Receiving goods from outside the EU?

Are you receiving goods from outside of the European Union?  Then you may need to deal with customs duty, BTW (VAT tax) and import charges.  We (Post NL) will organise the customs clearance for you and relevant paperwork.  That saves you a lot of time.  You need to pay clearance fees for this.

The invoice will be on your parcel.  You can pay this in cash to the postman. If you don’t have enough cash to pay the amount, then they can deliver the package at a different time. Or you can pick up the package at the nearest post office.

What does it cost?

You pay BTW and customs clearance charges on any package coming from outside the EU for:

  • Commercial packages with a value above 22 euro.
  • On gifts with a value above 45 euro.

 

Where are the goods coming from? Value* Customs charge *1

(collected by Post NL for Douane)

Btw 21% *2

(Collected by Post NL for the Belastingdienst)

Customs Clearance Charge*3

(Processing charge by Post NL)

From an EU-country Unlimited No No No
From outside the EU – Up to € 22

– From € 22 tot € 150

– Above € 150

No

No

Yes

No

Yes

Yes

No

Yes

Yes

Land buiten de EU / geschenk van particulier naar particulier Up to € 45 No No No

*Not including postage charges

*1 Customs Charge (to find out more about this you’d need to visit the Douane site, click on image below)

*2 BTW 21% on the value of the package (I’m not sure at which rate this is calculated i.e. if in USD it is probably calculated at a standard daily exchange rate)

*3 For EMS shipments (Express Mail Service), you pay the customs clearance charge of 17.50 euros. For other post, you pay 13 euros.

For full information about the Customs, they refer to the website below (click on the screenshot).  This also gives information about what you are allowed to post.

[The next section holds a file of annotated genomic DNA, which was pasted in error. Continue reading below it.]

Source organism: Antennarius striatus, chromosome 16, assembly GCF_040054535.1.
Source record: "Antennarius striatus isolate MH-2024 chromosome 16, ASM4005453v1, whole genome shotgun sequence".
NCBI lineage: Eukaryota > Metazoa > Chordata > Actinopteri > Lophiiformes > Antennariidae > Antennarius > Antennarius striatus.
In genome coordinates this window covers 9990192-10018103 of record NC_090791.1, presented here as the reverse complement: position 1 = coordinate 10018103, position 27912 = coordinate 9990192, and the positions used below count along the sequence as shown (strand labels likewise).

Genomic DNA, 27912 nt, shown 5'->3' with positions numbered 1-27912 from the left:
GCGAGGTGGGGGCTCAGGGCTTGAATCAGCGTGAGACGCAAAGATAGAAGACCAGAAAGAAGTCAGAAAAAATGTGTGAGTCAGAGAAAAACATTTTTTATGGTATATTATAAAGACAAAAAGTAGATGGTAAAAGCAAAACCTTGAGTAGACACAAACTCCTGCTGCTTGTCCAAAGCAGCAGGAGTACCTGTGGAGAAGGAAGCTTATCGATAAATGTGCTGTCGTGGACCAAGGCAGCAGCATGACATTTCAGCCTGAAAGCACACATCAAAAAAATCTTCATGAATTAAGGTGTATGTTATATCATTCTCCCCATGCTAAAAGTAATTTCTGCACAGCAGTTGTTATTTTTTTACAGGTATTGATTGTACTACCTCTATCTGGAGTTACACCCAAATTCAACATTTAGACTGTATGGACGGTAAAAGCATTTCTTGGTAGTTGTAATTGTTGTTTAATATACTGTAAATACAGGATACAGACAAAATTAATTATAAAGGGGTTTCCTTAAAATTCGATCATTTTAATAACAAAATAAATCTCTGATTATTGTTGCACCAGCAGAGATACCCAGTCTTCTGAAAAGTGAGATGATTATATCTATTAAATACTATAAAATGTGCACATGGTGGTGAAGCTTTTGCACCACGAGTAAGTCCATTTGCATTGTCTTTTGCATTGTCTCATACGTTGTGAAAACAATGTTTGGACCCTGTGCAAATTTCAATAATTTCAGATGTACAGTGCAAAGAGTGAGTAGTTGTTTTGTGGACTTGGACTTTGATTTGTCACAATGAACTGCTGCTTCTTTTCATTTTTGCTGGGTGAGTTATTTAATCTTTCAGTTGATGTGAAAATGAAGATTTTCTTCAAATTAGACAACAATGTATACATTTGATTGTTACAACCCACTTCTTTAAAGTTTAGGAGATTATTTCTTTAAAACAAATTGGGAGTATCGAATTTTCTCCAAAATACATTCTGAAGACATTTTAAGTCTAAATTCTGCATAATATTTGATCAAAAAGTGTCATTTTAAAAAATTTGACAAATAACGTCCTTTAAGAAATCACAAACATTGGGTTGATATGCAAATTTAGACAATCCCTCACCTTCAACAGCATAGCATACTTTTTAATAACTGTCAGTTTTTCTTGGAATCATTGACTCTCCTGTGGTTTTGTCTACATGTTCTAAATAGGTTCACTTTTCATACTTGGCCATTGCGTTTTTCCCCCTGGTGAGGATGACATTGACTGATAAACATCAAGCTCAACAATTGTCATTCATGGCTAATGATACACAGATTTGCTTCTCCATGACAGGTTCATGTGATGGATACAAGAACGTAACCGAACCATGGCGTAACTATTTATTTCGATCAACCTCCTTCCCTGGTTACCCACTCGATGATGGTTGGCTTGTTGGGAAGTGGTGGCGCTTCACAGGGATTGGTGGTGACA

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Screenshot from: http://www.belastingdienst.nl/wps/wcm/connect/bldcontentnl/campagnes/landingspaginas/prive/internetaankopen/

 


My personal understanding and summary is:

  • The value is declared by the sender, and is usually shown on the front of the packet
  • If it’s a gift (and this is ticked on the customs form on the front of the packet), up to 45 euros value, coming from outside the EU, there is no charge to receive this
  • If it’s coming from outside the EU and is under 22 euros value, you also don’t have to pay anything
  • Once you go over these thresholds, you will have to pay up to three different charges:
    • 1.  To customs themselves (for anything over 150 value)
    • 2.  BTW (for anything over 22 euros).  So this is 21% and no doubt calculated on the value.
    • 3.  Customs clearance charges to Post NL for processing (13 euros for a regular package and 17.50 for express)
  • I have noticed and heard from friends that you can sometimes receive a packet that is within the amount you are meant to be paying a charge for, but it does seem some packages slip through.

Hope this is helpful to some readers!  Have you ever been charged to receive a package in the Netherlands?  I’ll also need to look into how it works the other way around, when sending a package from the Netherlands to Australia.